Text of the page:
Theresa-Marie Rhyne (Visualization Consultant)

The foundations of color theory & how these methods apply to building effective visualizations are examined. We define color harmony & demonstrate the application of color harmony to case studies. New to this year, we review how mobile devices are advancing to address the full range of color spaces and provide a brief overview of recent color research in the IEEE VIS, ACM SIG CHI and ACM SIGGRAPH communities. Colorization of Black & White digital images using Colorize-It, as presented at the 2016 European Conference on Computer Vision and noted at ACM SIGGRAPH 2017, is demonstrated. We also include our solutions using Colourmap Hospital and Colorgorical tools, introduced at IEEE VIS 2016, as well as new Munsell color harmony work in Visual Analytics. The features of the new Pantone Studio app, ColorBrewer, Colourlover’s COPASO tool, Adobe’s Capture CC app, & Josef Albers “Interaction of Color” app are examined. We also introduce “Gamut Mask” & “Color Proportions of an Image” analysis tools. Our tutorial concludes with a hands-on session that teaches how to use online and mobile apps to successfully capture, analyze and store color schemes for future use in visual analytics. This includes evaluations for color deficiencies using Vizcheck, Coblis & Paletton’s Color Scheme Designer. These color suggestion tools are available online for your continued use in creating new visualizations. Please bring small JPEG examples of your visualizations for performing color analyses during the hands on session.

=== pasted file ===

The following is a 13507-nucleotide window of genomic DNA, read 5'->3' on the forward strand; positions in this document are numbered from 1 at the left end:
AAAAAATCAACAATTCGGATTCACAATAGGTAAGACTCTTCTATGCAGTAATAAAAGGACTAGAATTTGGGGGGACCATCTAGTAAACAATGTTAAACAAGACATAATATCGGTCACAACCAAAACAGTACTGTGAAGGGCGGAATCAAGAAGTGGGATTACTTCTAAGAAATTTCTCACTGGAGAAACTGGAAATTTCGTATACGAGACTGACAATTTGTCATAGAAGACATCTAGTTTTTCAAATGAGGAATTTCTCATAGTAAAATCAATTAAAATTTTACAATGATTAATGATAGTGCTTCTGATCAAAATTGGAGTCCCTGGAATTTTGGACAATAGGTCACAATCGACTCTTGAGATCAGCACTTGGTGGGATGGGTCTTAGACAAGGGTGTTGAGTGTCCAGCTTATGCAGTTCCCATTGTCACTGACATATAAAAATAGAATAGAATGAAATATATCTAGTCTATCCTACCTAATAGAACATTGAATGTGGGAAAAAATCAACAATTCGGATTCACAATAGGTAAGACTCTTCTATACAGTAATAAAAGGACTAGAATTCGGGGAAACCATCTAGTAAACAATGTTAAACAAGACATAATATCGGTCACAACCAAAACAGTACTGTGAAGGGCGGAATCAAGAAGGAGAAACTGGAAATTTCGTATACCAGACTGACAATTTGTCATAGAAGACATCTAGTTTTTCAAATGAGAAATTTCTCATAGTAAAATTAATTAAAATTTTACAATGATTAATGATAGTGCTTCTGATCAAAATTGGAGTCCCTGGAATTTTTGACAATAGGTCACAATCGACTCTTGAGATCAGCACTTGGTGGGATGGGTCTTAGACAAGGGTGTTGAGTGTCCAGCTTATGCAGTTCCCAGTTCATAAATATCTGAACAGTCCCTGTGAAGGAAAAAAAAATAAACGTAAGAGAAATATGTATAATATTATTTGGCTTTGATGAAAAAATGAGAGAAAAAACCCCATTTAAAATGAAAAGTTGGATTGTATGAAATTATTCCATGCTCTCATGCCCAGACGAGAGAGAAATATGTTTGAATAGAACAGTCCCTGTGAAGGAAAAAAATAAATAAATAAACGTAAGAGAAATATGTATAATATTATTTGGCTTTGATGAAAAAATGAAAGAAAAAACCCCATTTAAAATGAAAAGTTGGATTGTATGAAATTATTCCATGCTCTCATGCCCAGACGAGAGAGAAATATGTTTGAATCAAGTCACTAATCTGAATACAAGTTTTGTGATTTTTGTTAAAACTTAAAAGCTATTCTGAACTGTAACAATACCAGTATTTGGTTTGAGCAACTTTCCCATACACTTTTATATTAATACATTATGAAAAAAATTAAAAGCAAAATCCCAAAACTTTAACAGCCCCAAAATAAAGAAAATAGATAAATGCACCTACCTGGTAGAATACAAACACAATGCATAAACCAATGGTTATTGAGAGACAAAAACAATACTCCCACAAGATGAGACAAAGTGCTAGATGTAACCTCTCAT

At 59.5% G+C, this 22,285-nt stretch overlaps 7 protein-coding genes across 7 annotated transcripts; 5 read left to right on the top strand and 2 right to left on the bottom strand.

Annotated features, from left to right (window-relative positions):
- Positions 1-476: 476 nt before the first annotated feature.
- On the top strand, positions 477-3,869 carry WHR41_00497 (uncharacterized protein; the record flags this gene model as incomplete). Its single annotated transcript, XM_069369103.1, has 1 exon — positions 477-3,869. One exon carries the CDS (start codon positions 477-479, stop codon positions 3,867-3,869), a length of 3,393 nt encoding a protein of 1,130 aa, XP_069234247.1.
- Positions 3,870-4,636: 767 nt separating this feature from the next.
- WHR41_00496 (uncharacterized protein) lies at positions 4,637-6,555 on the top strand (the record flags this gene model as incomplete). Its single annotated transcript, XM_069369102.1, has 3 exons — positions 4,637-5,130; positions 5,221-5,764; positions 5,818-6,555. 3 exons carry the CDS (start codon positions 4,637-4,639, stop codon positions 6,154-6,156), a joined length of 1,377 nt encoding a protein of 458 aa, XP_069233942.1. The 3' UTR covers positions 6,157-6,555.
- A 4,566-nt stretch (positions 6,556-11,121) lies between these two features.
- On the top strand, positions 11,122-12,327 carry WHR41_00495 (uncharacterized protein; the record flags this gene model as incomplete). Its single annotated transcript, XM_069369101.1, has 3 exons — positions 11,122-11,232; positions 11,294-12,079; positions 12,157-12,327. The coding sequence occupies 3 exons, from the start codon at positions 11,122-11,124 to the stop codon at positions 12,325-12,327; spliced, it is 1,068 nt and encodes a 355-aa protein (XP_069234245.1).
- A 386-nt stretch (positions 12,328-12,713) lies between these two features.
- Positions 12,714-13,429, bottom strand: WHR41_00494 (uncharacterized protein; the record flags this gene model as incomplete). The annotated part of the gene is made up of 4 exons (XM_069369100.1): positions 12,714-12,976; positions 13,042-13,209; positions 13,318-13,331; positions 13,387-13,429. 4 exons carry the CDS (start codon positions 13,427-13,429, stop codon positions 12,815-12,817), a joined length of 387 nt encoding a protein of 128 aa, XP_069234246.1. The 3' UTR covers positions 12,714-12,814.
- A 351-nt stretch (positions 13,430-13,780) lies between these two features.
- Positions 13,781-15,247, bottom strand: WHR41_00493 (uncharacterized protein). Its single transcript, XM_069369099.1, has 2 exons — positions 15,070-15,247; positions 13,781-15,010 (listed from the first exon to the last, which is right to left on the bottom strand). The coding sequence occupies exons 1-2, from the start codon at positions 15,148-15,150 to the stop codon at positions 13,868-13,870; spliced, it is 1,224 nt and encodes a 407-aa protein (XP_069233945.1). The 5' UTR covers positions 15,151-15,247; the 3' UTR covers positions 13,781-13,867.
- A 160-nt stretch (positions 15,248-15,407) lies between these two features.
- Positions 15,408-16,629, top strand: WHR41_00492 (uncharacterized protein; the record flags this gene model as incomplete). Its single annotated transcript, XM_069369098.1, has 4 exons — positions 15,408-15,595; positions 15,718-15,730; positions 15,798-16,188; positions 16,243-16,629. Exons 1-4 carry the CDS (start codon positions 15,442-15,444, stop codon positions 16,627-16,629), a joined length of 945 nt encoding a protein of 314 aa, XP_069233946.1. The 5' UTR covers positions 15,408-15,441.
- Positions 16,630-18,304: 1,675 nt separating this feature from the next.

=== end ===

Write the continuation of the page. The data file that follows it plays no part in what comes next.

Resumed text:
Visual Analytics for High-Dimensional Data (half-day)

Klaus Mueller, (Stony Brook University)
Shenghui Cheng, (Stony Brook University)

Analyzing high-dimensional data and finding hidden patterns in them is a difficult problem and has attracted numerous research efforts in the visualization community and beyond. Gaining insight into high dimensional data is at the core of big data analysis and data science. Automated methods can be useful to some extent but bringing the data analyst into the loop via interactive visual tools can help the discovery process tremendously. All of these visual tools use some kind of projection strategy to convey the high dimensional space within the confines of the two screen dimensions. Since this projection is an inherently ill-posed problem in all but the most trivial cases, all methods will bear certain trade-offs. Knowing the strengths and weaknesses of the various paradigms existing in the field can inform the design of the most appropriate visualization strategy for the task at hand. It can help practitioners in selecting the best among the many tools available, and it can help researchers in devising new tools to advance the state of the art. This tutorial aims to serve both of these factions of the visualization community.

Interactive Visualization of Large Dynamic Particle Data (half-day)

Martin Falk (Linköping University)